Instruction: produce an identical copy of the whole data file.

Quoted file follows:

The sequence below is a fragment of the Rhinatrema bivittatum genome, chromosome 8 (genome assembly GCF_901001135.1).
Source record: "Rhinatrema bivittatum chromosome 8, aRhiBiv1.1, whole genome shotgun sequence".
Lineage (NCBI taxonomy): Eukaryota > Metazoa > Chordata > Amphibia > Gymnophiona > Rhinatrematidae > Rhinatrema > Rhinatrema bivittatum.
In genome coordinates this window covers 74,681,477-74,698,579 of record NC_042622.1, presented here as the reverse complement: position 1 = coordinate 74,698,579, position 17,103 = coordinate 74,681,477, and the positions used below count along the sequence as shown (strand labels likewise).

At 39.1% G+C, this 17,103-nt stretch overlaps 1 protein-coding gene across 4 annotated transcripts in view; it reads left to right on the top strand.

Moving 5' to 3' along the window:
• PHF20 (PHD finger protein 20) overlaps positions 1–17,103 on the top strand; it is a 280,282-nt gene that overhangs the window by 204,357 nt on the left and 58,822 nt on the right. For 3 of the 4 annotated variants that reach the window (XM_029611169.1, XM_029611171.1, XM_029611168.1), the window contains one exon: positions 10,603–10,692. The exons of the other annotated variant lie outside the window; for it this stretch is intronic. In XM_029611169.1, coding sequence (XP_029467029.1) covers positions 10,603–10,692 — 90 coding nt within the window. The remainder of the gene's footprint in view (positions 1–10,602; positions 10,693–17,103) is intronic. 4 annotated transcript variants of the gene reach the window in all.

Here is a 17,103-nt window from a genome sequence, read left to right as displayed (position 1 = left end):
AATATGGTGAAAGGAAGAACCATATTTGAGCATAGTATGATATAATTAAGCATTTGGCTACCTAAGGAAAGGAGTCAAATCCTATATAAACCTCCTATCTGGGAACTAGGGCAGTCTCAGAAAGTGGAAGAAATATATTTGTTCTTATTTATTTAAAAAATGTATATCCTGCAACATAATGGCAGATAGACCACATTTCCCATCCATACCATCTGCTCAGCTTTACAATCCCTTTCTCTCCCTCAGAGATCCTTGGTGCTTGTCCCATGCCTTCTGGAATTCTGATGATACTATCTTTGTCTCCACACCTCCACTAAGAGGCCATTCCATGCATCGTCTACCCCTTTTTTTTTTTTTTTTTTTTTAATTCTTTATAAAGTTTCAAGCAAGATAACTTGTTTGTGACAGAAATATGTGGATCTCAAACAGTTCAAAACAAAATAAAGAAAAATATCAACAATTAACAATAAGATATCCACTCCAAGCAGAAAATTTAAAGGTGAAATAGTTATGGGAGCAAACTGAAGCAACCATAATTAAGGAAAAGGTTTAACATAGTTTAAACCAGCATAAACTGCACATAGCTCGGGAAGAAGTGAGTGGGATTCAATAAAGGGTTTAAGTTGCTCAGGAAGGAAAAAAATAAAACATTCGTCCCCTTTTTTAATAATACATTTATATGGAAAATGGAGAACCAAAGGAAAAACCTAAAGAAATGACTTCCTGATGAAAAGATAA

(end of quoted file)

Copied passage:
The sequence below is a fragment of the Rhinatrema bivittatum genome, chromosome 8 (genome assembly GCF_901001135.1).
Source record: "Rhinatrema bivittatum chromosome 8, aRhiBiv1.1, whole genome shotgun sequence".
Lineage (NCBI taxonomy): Eukaryota > Metazoa > Chordata > Amphibia > Gymnophiona > Rhinatrematidae > Rhinatrema > Rhinatrema bivittatum.
In genome coordinates this window covers 74,681,477-74,698,579 of record NC_042622.1, presented here as the reverse complement: position 1 = coordinate 74,698,579, position 17,103 = coordinate 74,681,477, and the positions used below count along the sequence as shown (strand labels likewise).

At 39.1% G+C, this 17,103-nt stretch overlaps 1 protein-coding gene across 4 annotated transcripts in view; it reads left to right on the top strand.

Moving 5' to 3' along the window:
• PHF20 (PHD finger protein 20) overlaps positions 1–17,103 on the top strand; it is a 280,282-nt gene that overhangs the window by 204,357 nt on the left and 58,822 nt on the right. For 3 of the 4 annotated variants that reach the window (XM_029611169.1, XM_029611171.1, XM_029611168.1), the window contains one exon: positions 10,603–10,692. The exons of the other annotated variant lie outside the window; for it this stretch is intronic. In XM_029611169.1, coding sequence (XP_029467029.1) covers positions 10,603–10,692 — 90 coding nt within the window. The remainder of the gene's footprint in view (positions 1–10,602; positions 10,693–17,103) is intronic. 4 annotated transcript variants of the gene reach the window in all.

Here is a 17,103-nt window from a genome sequence, read left to right as displayed (position 1 = left end):
AATATGGTGAAAGGAAGAACCATATTTGAGCATAGTATGATATAATTAAGCATTTGGCTACCTAAGGAAAGGAGTCAAATCCTATATAAACCTCCTATCTGGGAACTAGGGCAGTCTCAGAAAGTGGAAGAAATATATTTGTTCTTATTTATTTAAAAAATGTATATCCTGCAACATAATGGCAGATAGACCACATTTCCCATCCATACCATCTGCTCAGCTTTACAATCCCTTTCTCTCCCTCAGAGATCCTTGGTGCTTGTCCCATGCCTTCTGGAATTCTGATGATACTATCTTTGTCTCCACACCTCCACTAAGAGGCCATTCCATGCATCGTCTACCCCTTTTTTTTTTTTTTTTTTTTTAATTCTTTATAAAGTTTCAAGCAAGATAACTTGTTTGTGACAGAAATATGTGGATCTCAAACAGTTCAAAACAAAATAAAGAAAAATATCAACAATTAACAATAAGATATCCACTCCAAGCAGAAAATTTAAAGGTGAAATAGTTATGGGAGCAAACTGAAGCAACCATAATTAAGGAAAAGGTTTAACATAGTTTAAACCAGCATAAACTGCACATAGCTCGGGAAGAAGTGAGTGGGATTCAATAAAGGGTTTAAGTTGCTCAGGAAGGAAAAAAATAAAACATTCGTCCCCTTTTTTAATAATACATTTATATGGAAAATGGAGAACCAAAGGAAAAACCTAAAGAAATGACTTCCTGATGAAAAGATAA